GSK, Vi­iV of­fer sneak peek of PhI­II da­ta on in-house two-drug HIV com­bo, tout­ing non-in­fe­ri­or­i­ty

Press­ing on with its am­bi­tious goal to out­shine Gilead in the HIV space, Glax­o­SmithK­line is now armed with pos­i­tive da­ta on its two-drug reg­i­men from a pair of Phase III stud­ies — if we take their word for it.

John Pot­tage

Vi­iV Health­care — GSK’s ded­i­cat­ed HIV arm — re­port­ed overnight that GEM­I­NI-1 and GEM­I­NI-2 met their pri­ma­ry end­point based on plas­ma HIV-1 RNA <50 copies per mil­li­l­itre (c/mL) at week 48, es­sen­tial­ly show­ing non-in­fe­ri­or­i­ty of do­lute­gravir and lamivu­dine com­pared to the stan­dard three-drug reg­i­men. In ad­di­tion to safe­ty in­for­ma­tion, that’s as much as GSK is will­ing to di­vulge at the mo­ment, choos­ing to save the de­tails for an up­com­ing med­ical con­fer­ence.

“Im­por­tant­ly, the stud­ies show that this two-drug reg­i­men could be an op­tion for treat­ment naïve pa­tients and can sup­port a broad range of pa­tients liv­ing with HIV around the world,” said John Pot­tage, chief sci­en­tif­ic and med­ical of­fi­cer of Vi­iV Health­care, in a state­ment.

While dual drug com­bi­na­tions (or “dou­blets”) promise to re­duce tox­i­c­i­ty bur­den — an im­por­tant longterm con­cern giv­en that many now re­ceive HIV treat­ment chron­i­cal­ly — GSK still has its work cut out in lay­ing out a con­vinc­ing case for the par­a­digm shift. As Cred­it Su­isse an­a­lysts note:

HIV clin­i­cians have all grown up with the ethos that hit­ting the virus with mul­ti­ple modes of ac­tion is the best ther­a­peu­tic op­tion. They ac­knowl­edge this brings tol­er­a­bil­i­ty is­sues. Get­ting the com­mu­ni­ty to em­brace dou­blet ther­a­py, es­sen­tial­ly drop­ping one pos­si­ble treat­ment op­tion, is like­ly to take time and ed­u­ca­tion. We ex­pect longer term da­ta on treat­ment emer­gent re­sis­tance will like­ly be need­ed to build the dou­blet cat­e­go­ry sig­nif­i­cant­ly.

Umer Raf­fat of Ever­core has three ques­tions ahead of the full da­ta roll­out: first on the ex­act vi­ro­log­ic fail­ure rates be­tween the arms; sec­ond on how those rates dif­fer be­tween pa­tients with dif­fer­ent lev­els of vi­ral load at base­line; and third on the “ex­act na­ture of re­sis­tance mu­ta­tions.” In their press re­lease, GSK not­ed that “no pa­tient who ex­pe­ri­enced vi­ro­log­ic fail­ure in ei­ther treat­ment arm de­vel­oped treat­ment-emer­gent re­sis­tance.”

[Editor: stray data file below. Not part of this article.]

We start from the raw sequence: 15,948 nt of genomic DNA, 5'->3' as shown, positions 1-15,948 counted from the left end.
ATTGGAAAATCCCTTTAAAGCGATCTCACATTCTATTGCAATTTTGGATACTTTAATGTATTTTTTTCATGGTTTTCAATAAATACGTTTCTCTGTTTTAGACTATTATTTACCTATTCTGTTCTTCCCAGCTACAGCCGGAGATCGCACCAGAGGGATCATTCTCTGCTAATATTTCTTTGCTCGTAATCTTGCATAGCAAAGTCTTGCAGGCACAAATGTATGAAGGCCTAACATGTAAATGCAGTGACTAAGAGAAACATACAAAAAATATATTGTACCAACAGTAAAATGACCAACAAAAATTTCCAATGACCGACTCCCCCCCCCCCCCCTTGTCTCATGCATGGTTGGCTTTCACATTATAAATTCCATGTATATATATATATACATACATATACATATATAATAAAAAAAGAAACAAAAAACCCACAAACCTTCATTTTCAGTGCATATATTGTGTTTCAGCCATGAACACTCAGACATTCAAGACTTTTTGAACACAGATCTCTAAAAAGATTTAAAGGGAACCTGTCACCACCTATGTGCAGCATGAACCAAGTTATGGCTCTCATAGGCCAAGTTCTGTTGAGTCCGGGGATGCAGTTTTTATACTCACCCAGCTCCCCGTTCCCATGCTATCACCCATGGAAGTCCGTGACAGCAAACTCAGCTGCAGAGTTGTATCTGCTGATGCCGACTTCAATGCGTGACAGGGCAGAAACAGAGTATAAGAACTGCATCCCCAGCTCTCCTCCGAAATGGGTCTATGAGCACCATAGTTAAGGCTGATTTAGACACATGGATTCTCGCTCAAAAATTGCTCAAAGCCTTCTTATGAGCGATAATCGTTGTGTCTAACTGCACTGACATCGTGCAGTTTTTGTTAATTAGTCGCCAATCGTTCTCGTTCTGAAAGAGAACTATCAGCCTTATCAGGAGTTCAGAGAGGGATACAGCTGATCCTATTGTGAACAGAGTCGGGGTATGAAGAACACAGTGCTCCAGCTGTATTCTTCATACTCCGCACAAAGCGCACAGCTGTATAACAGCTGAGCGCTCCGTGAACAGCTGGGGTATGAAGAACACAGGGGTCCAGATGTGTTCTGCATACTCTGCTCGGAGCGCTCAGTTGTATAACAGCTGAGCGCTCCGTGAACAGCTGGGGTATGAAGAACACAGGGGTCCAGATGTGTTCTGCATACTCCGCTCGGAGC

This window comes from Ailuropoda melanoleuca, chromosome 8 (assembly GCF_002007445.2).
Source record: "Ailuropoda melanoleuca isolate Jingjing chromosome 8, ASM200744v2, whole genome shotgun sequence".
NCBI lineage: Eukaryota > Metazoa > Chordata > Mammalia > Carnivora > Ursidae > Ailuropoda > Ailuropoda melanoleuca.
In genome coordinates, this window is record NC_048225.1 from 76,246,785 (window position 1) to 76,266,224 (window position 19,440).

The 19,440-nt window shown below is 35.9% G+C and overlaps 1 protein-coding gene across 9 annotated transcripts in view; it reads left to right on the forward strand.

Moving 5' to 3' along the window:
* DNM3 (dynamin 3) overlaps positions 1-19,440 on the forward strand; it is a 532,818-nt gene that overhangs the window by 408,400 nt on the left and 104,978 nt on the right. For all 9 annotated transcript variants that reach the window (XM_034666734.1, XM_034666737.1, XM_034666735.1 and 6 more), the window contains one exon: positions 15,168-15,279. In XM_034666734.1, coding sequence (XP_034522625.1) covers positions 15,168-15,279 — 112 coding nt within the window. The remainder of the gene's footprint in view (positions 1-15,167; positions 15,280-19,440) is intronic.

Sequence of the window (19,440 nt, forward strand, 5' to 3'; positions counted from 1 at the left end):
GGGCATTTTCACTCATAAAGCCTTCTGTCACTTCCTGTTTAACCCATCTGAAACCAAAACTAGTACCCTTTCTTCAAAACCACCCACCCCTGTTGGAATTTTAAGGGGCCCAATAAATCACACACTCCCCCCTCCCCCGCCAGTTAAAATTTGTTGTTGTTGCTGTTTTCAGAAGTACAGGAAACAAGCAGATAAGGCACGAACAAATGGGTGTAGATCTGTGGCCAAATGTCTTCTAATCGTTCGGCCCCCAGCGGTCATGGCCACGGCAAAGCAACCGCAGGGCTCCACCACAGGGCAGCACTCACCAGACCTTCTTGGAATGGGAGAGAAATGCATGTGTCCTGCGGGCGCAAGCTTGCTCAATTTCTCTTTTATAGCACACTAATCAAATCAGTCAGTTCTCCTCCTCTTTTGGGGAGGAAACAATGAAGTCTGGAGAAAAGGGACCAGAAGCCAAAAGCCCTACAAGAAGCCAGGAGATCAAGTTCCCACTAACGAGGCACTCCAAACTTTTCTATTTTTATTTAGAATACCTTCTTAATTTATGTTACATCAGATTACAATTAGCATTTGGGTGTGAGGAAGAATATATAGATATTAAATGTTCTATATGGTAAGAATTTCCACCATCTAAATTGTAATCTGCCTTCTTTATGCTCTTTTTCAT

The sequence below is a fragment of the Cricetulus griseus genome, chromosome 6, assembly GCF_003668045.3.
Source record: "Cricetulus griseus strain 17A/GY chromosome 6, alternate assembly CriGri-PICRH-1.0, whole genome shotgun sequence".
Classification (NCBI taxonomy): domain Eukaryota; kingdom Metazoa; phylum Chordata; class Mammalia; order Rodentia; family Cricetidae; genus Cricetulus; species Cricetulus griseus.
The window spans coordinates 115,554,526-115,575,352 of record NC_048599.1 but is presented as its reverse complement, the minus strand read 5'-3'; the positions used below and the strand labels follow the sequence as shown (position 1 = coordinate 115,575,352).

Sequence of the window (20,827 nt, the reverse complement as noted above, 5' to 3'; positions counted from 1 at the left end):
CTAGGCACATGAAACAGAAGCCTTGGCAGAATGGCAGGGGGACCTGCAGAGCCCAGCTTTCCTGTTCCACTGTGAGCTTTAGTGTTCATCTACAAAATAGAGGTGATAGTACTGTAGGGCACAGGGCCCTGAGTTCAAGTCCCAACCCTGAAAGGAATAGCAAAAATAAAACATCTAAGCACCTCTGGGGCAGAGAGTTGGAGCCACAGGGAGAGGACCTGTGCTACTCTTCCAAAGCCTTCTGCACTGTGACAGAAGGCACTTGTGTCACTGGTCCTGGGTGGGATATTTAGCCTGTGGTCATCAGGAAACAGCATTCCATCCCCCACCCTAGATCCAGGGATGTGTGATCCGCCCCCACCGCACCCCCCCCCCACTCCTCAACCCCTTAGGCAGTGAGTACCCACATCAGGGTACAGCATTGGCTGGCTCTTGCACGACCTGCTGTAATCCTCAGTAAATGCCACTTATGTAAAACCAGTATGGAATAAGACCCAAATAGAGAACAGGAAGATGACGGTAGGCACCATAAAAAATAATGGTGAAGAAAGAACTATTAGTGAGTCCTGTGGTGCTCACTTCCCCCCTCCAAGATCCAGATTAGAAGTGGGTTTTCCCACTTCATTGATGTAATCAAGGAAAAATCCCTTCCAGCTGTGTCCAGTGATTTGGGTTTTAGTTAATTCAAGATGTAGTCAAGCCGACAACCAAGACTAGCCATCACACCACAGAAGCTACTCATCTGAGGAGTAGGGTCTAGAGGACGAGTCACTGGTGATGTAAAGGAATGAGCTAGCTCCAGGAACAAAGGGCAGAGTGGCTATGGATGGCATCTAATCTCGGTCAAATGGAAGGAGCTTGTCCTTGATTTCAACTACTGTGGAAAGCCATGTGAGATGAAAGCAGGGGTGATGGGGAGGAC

If it pans out, the eco­nom­ic up­side is clear, com­pared to both the triplet op­tion and a dou­blet that GSK has de­vel­oped with J&J dubbed Ju­lu­ca (which com­bines do­lute­gravir with J&J’s rilpivirine). Both drugs used in the com­bo are in-house drugs, po­ten­tial­ly set­ting GSK up to snatch mar­ket share from Gilead, which cur­rent­ly pro­vides the two nu­cle­o­side re­verse tran­scrip­tase in­hibitors need­ed to pair with do­lute­gravir in the form of Tru­va­da. That’s what Vi­iV CEO Deb­o­rah Wa­ter­house would like to see over time, she told the Fi­nan­cial Times.

Vi­iV plans to get the ball rolling on reg­u­la­to­ry sub­mis­sions lat­er this year. Pre­dict­ing a launch in the sec­ond half of 2019, Cred­it Su­isse is es­ti­mat­ing a peak sales op­por­tu­ni­ty of $500 mil­lion.

UP­DAT­ED: Mer­ck pulls Keytru­da in SCLC af­ter ac­cel­er­at­ed nod. Is the FDA get­ting tough on drug­mak­ers that don't hit their marks?

In what could be an early shot in the battle against drugmakers that whiff on confirmatory studies to support accelerated approvals, the FDA ordered Bristol Myers Squibb late last year to give up Opdivo’s approval in SCLC. Now, Merck is next on the firing line — are we seeing the FDA buckling down on post-marketing offenders?

Merck has withdrawn its marketing approval for PD-(L)1 inhibitor Keytruda in metastatic small cell lung cancer as part of what it describes as an “industry-wide evaluation” by the FDA of drugs that do not meet the post-marketing checkpoints on which their accelerated nods were based, the company said Monday.

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Paul Sekhri

The next big biotech su­per­star? Paul Sekhri has some thoughts on that

It occasionally occurs to Paul Sekhri that if they pull this off, his company will be on the front page of the New York Times and a lead story in just about every major news outlet on the planet. He tries not to dwell on it, though.

“I just want to be laser-focused on getting to that point,” Sekhri says, before acknowledging, “Yes, it absolutely crossed my mind.”

Sekhri, a longtime biopharma executive with tenures at Sanofi and Novartis, is now entering year three as CEO of eGenesis, the biotech that George Church protégé Luhan Yang founded to genetically alter pigs so that they can be used for organ transplants. He led them through one megaround and has just closed another, raising $125 million from 17 different investors to push the first-ever (humanized) pig to human transplants into the clinic.

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Amit Munshi, Arena

One of Are­na's top drugs flops in a PhI­Ib study for IBS pain. But re­searchers tease out a pos­si­ble path for­ward as CEO ex­plores 's­trate­gic op­tion­s'